‘Swarm’ Is Less About Stan Culture And More About Mental Health

The cast and crew of the Prime Video show get candid about their experience.

Donald Glover is back at it again with his new show Swarm. With the help of his Atlanta writer Janine Nabers, the two are doing a deep dive into stan culture. The story follows Dre (Dominique Fishback), whose obsession with a pop star takes a turn for the worst. 

“I’m excited for people just to see a Black woman at the helm of her own anti-hero story,” Nabers told GU. “A lot of these stories have been reserved for white men in the history of TV and film, so Donald and I set out to create the pilot being the origin story for a villain for a lot of ways for this character, so we’re just really excited to see that play out.”

Although from the surface level, the story discusses the toxicity of fandoms, for the actors, it provided a safe space to release their inner emotions. 

“It’s more about self-exploration from Dre’s perspective,” Fishback told GU. “As a society, we’re talking about the different outlets we have to express our grief, and our feelings and our energy that is stored up inside of us.”

Through the years, stan culture has grown into a phenomenon due to social media, and for many of them, a celebrity or public figure may help them mentally. The characters Dre and Marissa (Chloe Bailey) bonded over their love for singer Nijah. The duo sees the singer’s music as an outlet to escape their mental health struggles. The trailer shows Dre continuously asking the burning question: Who’s your favorite artist? Paired with a montage of thrilling shots, it takes viewers on a journey of what drama fans are in for with this series.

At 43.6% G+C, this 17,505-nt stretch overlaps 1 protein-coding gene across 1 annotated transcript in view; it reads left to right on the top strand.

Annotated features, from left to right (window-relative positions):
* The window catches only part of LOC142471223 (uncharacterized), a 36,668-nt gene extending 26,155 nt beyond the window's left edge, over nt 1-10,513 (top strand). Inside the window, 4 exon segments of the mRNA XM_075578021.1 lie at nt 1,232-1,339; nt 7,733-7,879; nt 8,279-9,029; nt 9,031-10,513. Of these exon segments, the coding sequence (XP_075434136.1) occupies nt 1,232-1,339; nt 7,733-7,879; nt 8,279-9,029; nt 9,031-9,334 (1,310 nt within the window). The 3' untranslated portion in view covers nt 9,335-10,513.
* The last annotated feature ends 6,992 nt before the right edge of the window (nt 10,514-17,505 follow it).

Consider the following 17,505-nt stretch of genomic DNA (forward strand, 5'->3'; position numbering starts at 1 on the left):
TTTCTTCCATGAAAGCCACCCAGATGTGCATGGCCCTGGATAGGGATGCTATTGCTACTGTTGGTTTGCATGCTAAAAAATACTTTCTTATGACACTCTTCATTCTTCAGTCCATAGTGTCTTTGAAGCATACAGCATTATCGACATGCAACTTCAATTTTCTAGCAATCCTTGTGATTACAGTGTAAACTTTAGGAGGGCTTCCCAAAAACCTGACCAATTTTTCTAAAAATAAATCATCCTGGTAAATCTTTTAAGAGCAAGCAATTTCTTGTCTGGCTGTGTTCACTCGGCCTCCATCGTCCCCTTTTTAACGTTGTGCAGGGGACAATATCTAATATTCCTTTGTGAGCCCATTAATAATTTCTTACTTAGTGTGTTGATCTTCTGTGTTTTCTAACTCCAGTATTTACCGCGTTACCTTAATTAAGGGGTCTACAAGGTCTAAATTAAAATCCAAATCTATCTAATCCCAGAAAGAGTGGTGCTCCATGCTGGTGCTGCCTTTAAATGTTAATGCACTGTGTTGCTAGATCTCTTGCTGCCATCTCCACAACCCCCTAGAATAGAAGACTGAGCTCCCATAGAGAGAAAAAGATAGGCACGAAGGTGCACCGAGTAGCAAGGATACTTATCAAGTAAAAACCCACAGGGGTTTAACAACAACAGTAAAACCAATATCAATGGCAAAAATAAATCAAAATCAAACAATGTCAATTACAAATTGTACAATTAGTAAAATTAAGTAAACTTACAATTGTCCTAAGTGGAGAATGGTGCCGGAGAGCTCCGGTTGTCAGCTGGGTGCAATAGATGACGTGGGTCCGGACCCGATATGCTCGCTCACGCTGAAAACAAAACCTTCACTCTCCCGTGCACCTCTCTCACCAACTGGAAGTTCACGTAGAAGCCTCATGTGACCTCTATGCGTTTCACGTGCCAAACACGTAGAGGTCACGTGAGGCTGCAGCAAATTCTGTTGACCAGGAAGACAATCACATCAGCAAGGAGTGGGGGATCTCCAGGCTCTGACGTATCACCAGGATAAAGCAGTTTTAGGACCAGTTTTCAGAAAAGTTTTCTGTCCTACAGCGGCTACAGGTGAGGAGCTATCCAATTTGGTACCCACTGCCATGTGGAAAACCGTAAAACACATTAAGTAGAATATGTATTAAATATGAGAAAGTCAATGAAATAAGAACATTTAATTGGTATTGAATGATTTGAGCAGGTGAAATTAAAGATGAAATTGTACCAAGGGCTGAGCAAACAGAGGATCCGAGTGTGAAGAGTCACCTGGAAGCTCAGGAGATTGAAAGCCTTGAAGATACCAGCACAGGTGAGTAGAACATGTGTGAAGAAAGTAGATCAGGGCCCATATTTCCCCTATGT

“Marissa is the hidden part of Chloe that no one sees,” Bailey told GU. “A lot of people will relate to Marissa because everybody goes through sh-t, but we’re just better at hiding it, and if you think about it, both Marissa and Dre were suffering.” 

Bailey allowed herself to feel things she always suppressed during filming. “This was where I said I’m finally letting go and allowing myself to feel,” she said. “I want to give credit to Dom, who is the best scene partner, as well as Damson [Idris]. It was really inspiring to be amongst them who are so skilled in their craft and see how seriously they take it.”

As Nabers reflects on seeing her work come to life, she credits the cast for bringing authenticity to each character. “This is a story built by Black people and made by Black people, and with two incredible Black actresses at the helm of it, we just couldn’t be happier,” Nabers said. “They’re both so talented, and I think people expect this show to be something, and they’ll realize it’s so much more to the story.” 

Viewers can expect to release feelings they didn’t know they had inside and look at characters like Dre and Marissa to know how people channel negative or positive vibrancy. 

About Kenyatta: Clark Atlanta University and Medill School alumna Kenyatta Victoria is the Girls United writer covering everything from news, pop culture, lifestyle, and investigative stories. When not reporting, she’s diving deep into her curated playlists or binging her favorite comfort shows.

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